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Understanding patient data

Source: NHE Mar/Apr 17

Nicola Perrin, head of policy at the Wellcome Trust who is leading the Understanding Patient Data initiative, explains why clinicians have to strike the balance between protecting privacy while sharing information to improve the health of patients and the population.

The information held in medical records has huge potential to provide better care, improve health service delivery and transform medical research. For example, patient data has been used to demonstrate the safety of the whooping cough vaccination for pregnant women, and to prove the effectiveness of new cancer treatments. Data can be used to help understand more about disease, to improve diagnosis and develop new treatments, to monitor safety, to plan services and to evaluate NHS policy.  

But patient data is both sensitive and personal. It is essential that there are robust safeguards to protect patient confidentiality when data is shared. Patients, the public and healthcare professionals must have confidence that data is appropriately collected, stored and used.    

We know that awareness of how data is used is currently too low: a study commissioned by Wellcome last year found that only 33% of people were aware of how data is used within the NHS, and awareness was even lower in relation to uses by academics (18%) or commercial organisations (16%). However, studies also show that the more information people have, the more comfortable they are with wider uses of data – provided there is clear public benefit. But providing only a little information, without clear answers about benefits, risks and safeguards – as with –  can lead to greater wariness. 

It was for this reason that the National Data Guardian, Dame Fiona Caldicott, recommended in her 2016 report that “there needs to be a much more extensive dialogue with the public about how their information will be used”. 

Understanding Patient Data has been set up in response to this call, as a new independent collaboration to support better conversations about the uses of health information. We are hosted by Wellcome, with funding and support from the Medical Research Council, Department of Health, Public Health England, and the Economic and Social Research Council. Importantly, we operate independently of the views of any of the individual funders, and are working across the sector with support from medical charities and patient groups. 

Our aim is to provide objective evidence about how and why data can be used for care and research, what is allowed and not allowed, and how personal information is safeguarded. By talking clearly and openly about the benefits and risks, we want to help people to make informed decisions when they have options about how data might be used. 

Vocabulary around data use 

One of our first priorities has been to look at the vocabulary used to talk about data use. At the moment, many different words are used to describe the same thing, and many of those words are unnecessarily technical, which is leading to increased complexity and confusion. Terms like ‘pseudonymised’, ‘key-coded’ and ‘de-identified for limited disclosure’ do not help build confidence. 

We have undertaken an exercise to look at the best words and imagery to use to talk about the use of data for care, treatment and research, and to describe different levels of identifiability. The results have been very illuminating. For example, although many of us routinely use the phrase ‘direct care’, we found that it was meaningless to the public. As one participant said: “It makes me think of health insurance or credit cards.” The phrase ‘individual care’ seems a more effective way to help people understand the concept. Similarly, if direct care does not mean anything as a phrase, talking about ‘purposes beyond direct care’ clearly will not work. Getting the words right is an important part of moving towards transparency. The full results of this work will be available on our website soon, together with a first set of resources and case studies.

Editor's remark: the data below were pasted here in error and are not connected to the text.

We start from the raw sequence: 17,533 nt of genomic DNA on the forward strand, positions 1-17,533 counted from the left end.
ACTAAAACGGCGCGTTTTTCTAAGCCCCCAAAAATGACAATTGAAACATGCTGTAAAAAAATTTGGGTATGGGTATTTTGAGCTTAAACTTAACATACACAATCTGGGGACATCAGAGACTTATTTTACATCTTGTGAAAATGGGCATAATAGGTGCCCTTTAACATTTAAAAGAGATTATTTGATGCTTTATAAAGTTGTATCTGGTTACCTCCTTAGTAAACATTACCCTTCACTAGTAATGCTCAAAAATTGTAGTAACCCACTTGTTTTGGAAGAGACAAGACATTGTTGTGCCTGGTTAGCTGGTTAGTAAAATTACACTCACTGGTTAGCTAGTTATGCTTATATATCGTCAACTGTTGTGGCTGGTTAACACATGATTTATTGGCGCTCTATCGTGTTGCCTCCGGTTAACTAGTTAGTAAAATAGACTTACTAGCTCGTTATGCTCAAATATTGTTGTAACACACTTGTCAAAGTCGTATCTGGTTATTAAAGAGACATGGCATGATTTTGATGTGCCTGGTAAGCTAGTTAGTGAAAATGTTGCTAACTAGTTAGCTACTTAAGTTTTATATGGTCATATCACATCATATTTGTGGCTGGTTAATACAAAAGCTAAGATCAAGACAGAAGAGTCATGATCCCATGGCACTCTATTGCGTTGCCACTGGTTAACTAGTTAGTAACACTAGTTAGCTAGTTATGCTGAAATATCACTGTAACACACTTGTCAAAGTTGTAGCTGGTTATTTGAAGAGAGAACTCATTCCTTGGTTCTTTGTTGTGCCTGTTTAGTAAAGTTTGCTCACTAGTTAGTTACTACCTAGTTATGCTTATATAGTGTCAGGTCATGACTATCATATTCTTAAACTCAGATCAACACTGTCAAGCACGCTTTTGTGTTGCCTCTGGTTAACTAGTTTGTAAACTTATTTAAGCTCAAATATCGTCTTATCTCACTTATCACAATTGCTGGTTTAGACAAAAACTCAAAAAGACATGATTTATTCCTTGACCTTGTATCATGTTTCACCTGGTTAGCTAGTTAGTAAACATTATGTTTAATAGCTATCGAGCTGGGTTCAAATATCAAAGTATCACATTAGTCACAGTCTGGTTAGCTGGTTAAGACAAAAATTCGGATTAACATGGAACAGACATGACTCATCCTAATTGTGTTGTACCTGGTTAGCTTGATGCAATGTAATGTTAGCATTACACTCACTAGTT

Data champions 

We also want to develop advocates who can champion the responsible use of data. In particular, we see healthcare professionals as the gateway to the public. The 2016 Ipsos MORI Veracity Index confirmed that doctors and nurses are the most trusted profession in Britain, with over 90% of people trusting medical practitioners to tell the truth – compared to just 24% for journalists and 15% for politicians. If healthcare professionals are able to get behind responsible sharing of data, they will be the best people to explain the benefits to their patients. Clinicians have a crucial role to strike the balance between protecting privacy while sharing information to improve the health of patients and the population. 

Please do get in touch if you would like to find out more. We look forward to working with you to ensure the NHS can make better use of patient data.

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Greg   28/03/2017 at 13:07

Using the correct words will just throw up a load more terms people won't understand. Data is either anonymous or identifiable. You c an have differing degrees of either, but the NHS should stop calling data anonymous if it is not anonymous. Pseudonymised data is not anonymous. You can have different degrees of identifiabilty, such as only computers can identify an individual, or such as when a human being can identify an individual. Then you have differing degrees of human - such as one owing a duty of confidence, and another that doesn't. A human who has a direct relationship with a patient, an another that doesn't. Here's a radical idea - why not just ask patients for consent? would have been up and running for about 5 years now, and countless lives would have been saved if we'd simply asked consent to share people's data.

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